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Thread: Help, USB load into Grud terminal

  1. #1
    Join Date
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    Ubuntu 10.04 Lucid Lynx

    Red face Help, USB load into Grud terminal

    What I meant is after trying to load Ubuntu 11.04 Desktop from USB, my laptop directed loaded into a
    Grub bash like interface. Seems like I could manual
    load Ubuntu by hand, but the Grub interface are so
    different, I have no idea how to do that.

    I tried 'boot', it ask me to load Kernel first, but
    how can I found kernel in my USB drive?

    BTW, what I am trying to do is install Ubuntu 11.04 though UEFI.

  2. #2
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    Re: Help, USB load into Grud terminal

    It sounds like your grub.cfg file may be missing or misplaced. It's possible to correct this problem, but you've got to know where that file is located first. You can use "ls" at the GRUB command line to view your partitions and files to find it, as in:

    Code:
    grub> ls
    (hd0) (hd0,gpt5) (hd0,gpt4) (hd0,gpt3) (hd0,gpt2) (hd0,gpt1)
    grub> ls (hd0,gpt5)/
    abi-2.6.31-22-generic grub/ initrd.img-2.6.31-22-generic
    memtest86+.bin System.map-2.6.31-22-generic vmcoreinfo-2.6.31-22-generic
    vmlinuz-2.6.31-22-generic
    This example shows the disks and partitions followed by the contents of the (hd0,gpt5) partition, which includes a grub subdirectory, which is where grub.cfg normally lives. (Of course, you might need to search more partitions and even subdirectories -- in a default Ubuntu install, the grub directory is a subdirectory of boot on your main Linux partition, so you'd need to verify that /boot/grub is present; this example is from a computer with a separate /boot partition.) You could then tell it to use the location you find:

    Code:
    grub> set prefix=(hd0,gpt5)/grub
    grub> set root=(hd0,gpt5)
    grub> insmod normal
    grub> normal
    If you located a /boot/grub directory, you'd specify that, rather than just /boot, as part of the first command. Of course, if the grub.cfg file isn't present at all, this won't help.

    IMHO, GRUB 2 is far from ready for normal use on UEFI systems. If you're using UEFI, you might want to install and use ELILO instead. I posted details of how to do so in this thread; however, what I posted was from memory, so it might contain errors.

    Note that you can install as many boot loaders as you like on a UEFI system, and use the firmware controls to select which to use. Thus, if you install ELILO, you won't be further damaging your GRUB 2 installation.
    If I've suggested a solution to a problem and you're not the original poster, do not try my solution! Problems can seem similar but be different, and a good solution to one problem can make another worse. Post a new thread with your problem details.

  3. #3
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    Re: Help, USB load into Grud terminal

    Thank you Srs5694.

    I think my Grub command doesn't working as Bash at all, 'ls' doesn't working, 'find' will freeze etc, but probably that is Fedora one I tried. I will try tonight to see if I can boot from Grub2 first.

    Yeah, I've been spend a few days trying to install Linux on my UEFI laptop, none success, and I am even thing about there is something wrong with my UEFI firmware version or could be my hardware. Because google around, and event Ubuntu's wiki show that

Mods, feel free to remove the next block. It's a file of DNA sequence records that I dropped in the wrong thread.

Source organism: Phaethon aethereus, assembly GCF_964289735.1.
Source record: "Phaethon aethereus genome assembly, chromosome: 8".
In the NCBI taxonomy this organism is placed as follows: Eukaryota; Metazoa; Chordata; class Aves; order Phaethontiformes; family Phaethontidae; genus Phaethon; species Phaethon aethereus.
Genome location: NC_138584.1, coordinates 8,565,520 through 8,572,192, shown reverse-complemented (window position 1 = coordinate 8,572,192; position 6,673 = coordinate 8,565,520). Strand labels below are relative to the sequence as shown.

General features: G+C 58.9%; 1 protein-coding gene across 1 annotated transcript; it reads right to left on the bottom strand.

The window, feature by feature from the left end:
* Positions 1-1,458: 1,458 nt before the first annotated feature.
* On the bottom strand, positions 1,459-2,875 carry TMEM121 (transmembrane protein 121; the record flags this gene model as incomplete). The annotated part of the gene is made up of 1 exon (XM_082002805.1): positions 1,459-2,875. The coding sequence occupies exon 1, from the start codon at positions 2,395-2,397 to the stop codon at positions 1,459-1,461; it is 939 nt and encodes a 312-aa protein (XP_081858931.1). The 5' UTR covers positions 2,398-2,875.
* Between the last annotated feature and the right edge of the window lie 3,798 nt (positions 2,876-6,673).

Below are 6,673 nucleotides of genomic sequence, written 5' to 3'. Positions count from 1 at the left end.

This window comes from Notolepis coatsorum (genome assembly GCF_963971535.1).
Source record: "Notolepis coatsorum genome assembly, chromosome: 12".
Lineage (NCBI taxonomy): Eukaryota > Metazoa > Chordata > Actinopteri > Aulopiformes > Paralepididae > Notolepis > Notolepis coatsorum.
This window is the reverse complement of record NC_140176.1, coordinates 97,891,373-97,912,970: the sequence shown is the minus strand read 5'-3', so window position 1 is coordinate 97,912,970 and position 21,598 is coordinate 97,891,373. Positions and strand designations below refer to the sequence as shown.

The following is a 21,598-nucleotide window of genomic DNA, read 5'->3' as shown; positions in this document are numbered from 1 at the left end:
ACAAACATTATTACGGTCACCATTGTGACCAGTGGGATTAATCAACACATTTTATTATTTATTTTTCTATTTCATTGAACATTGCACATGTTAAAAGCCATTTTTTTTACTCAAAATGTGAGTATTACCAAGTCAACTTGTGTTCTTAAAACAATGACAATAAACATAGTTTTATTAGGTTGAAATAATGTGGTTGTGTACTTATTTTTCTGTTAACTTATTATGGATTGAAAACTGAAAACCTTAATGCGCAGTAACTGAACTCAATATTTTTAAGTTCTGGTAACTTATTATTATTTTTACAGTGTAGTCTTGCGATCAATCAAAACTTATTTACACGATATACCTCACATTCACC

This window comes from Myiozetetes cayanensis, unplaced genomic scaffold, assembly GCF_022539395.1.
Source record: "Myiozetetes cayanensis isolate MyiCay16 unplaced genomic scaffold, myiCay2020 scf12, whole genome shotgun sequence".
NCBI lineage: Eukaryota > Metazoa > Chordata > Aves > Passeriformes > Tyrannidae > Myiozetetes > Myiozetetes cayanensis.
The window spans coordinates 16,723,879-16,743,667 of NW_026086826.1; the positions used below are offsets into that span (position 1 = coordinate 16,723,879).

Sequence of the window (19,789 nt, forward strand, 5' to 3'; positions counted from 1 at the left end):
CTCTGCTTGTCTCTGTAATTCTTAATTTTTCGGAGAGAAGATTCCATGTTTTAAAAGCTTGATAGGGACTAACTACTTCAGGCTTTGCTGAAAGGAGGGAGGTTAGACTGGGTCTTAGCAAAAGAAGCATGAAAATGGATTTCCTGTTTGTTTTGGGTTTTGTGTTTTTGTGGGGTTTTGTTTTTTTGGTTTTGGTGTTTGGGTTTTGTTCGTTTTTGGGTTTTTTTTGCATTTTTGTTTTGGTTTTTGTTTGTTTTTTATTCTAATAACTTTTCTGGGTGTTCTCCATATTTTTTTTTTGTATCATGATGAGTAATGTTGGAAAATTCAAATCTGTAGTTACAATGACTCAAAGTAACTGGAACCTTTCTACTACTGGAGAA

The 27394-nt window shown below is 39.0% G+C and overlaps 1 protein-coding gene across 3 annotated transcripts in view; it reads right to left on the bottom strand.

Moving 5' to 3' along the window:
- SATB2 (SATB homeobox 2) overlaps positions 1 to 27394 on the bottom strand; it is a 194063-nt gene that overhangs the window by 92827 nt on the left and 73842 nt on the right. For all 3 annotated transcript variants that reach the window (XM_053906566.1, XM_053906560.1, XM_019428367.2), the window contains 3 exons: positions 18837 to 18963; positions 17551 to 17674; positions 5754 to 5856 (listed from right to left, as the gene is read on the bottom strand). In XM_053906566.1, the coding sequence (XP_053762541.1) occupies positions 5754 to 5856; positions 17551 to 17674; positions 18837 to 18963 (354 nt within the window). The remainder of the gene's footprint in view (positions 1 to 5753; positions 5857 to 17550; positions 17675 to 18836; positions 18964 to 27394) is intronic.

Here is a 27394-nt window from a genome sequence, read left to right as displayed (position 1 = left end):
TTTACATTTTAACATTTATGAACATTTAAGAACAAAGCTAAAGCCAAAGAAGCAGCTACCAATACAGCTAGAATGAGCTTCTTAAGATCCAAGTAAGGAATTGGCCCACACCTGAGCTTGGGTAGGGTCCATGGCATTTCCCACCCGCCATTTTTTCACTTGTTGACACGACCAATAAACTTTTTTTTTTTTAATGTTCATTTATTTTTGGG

Ubunt 11.04 should working with my Laptop Dell E6410, but no, not even able to boot from UEFI boot loader, either freeze, blank screen or direct into Grub command line, only the last one seems there is possibility that I can do something about it to make it working.

    Definitely will give ELILO a go if Grub command line doesn't working.

    Again, thanks for the information.

  4. #4
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    Re: Help, USB load into Grud terminal

    Fedora uses GRUB Legacy, whereas Ubuntu uses GRUB 2. The two have somewhat different recovery capabilities and commands. My post assumed GRUB 2, so if you tried those commands from a Fedora GRUB Legacy installation, they probably wouldn't work.

    If you've got a Fedora GRUB Legacy installed and working enough to boot Fedora, though, you could try adding your Ubuntu kernel to that boot loader and boot Ubuntu that way.

    (FWIW, the mainstream GRUB Legacy doesn't support UEFI at all, but Fedora uses a forked version that provides UEFI support.)

    I'm afraid that most Linux distributions are pretty flaky at the moment when it comes to UEFI. Between that and the fact that UEFI booting is just so different from BIOS booting (and so many users are unfamiliar with it), getting Linux to boot using UEFI can be a challenge. It can be done, though, and once you've figured it out, there are certain advantages to it. For instance, UEFI boot loaders install as files in filesystems, so you don't need to worry about code hidden away in the MBR or in post-MBR sectors, as is common with BIOS boot loaders. Copy the right files to the right places, and convince your firmware to see it, and you can boot. Once the tools are up to snuff and knowledge is more widespread, that should eliminate a lot of BIOS booting problems. In the meantime, though, we're suffering through teething pains....
    If I've suggested a solution to a problem and you're not the original poster, do not try my solution! Problems can seem similar but be different, and a good solution to one problem can make another worse. Post a new thread with your problem details.

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